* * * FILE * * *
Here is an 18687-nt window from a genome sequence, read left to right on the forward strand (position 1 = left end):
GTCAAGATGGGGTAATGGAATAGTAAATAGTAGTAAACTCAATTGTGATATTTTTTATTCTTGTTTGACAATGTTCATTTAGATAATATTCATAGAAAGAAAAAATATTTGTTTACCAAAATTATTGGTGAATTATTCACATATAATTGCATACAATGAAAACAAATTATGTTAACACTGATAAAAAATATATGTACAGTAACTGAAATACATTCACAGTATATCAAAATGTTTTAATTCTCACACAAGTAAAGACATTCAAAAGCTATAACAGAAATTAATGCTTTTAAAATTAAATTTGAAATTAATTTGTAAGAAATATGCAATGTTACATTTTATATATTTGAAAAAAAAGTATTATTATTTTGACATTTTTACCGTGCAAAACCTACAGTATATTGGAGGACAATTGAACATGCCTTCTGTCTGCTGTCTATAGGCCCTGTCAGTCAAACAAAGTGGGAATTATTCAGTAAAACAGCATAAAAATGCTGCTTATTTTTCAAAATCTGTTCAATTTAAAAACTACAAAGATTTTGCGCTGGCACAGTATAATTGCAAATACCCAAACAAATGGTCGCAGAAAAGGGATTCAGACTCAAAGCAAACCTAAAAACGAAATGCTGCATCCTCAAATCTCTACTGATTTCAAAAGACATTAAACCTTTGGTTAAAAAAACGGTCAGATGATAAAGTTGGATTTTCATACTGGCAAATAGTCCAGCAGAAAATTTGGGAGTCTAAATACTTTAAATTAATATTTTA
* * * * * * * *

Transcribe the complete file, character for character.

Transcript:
Here is an 18687-nt window from a genome sequence, read left to right on the forward strand (position 1 = left end):
GTCAAGATGGGGTAATGGAATAGTAAATAGTAGTAAACTCAATTGTGATATTTTTTATTCTTGTTTGACAATGTTCATTTAGATAATATTCATAGAAAGAAAAAATATTTGTTTACCAAAATTATTGGTGAATTATTCACATATAATTGCATACAATGAAAACAAATTATGTTAACACTGATAAAAAATATATGTACAGTAACTGAAATACATTCACAGTATATCAAAATGTTTTAATTCTCACACAAGTAAAGACATTCAAAAGCTATAACAGAAATTAATGCTTTTAAAATTAAATTTGAAATTAATTTGTAAGAAATATGCAATGTTACATTTTATATATTTGAAAAAAAAGTATTATTATTTTGACATTTTTACCGTGCAAAACCTACAGTATATTGGAGGACAATTGAACATGCCTTCTGTCTGCTGTCTATAGGCCCTGTCAGTCAAACAAAGTGGGAATTATTCAGTAAAACAGCATAAAAATGCTGCTTATTTTTCAAAATCTGTTCAATTTAAAAACTACAAAGATTTTGCGCTGGCACAGTATAATTGCAAATACCCAAACAAATGGTCGCAGAAAAGGGATTCAGACTCAAAGCAAACCTAAAAACGAAATGCTGCATCCTCAAATCTCTACTGATTTCAAAAGACATTAAACCTTTGGTTAAAAAAACGGTCAGATGATAAAGTTGGATTTTCATACTGGCAAATAGTCCAGCAGAAAATTTGGGAGTCTAAATACTTTAAATTAATATTTTA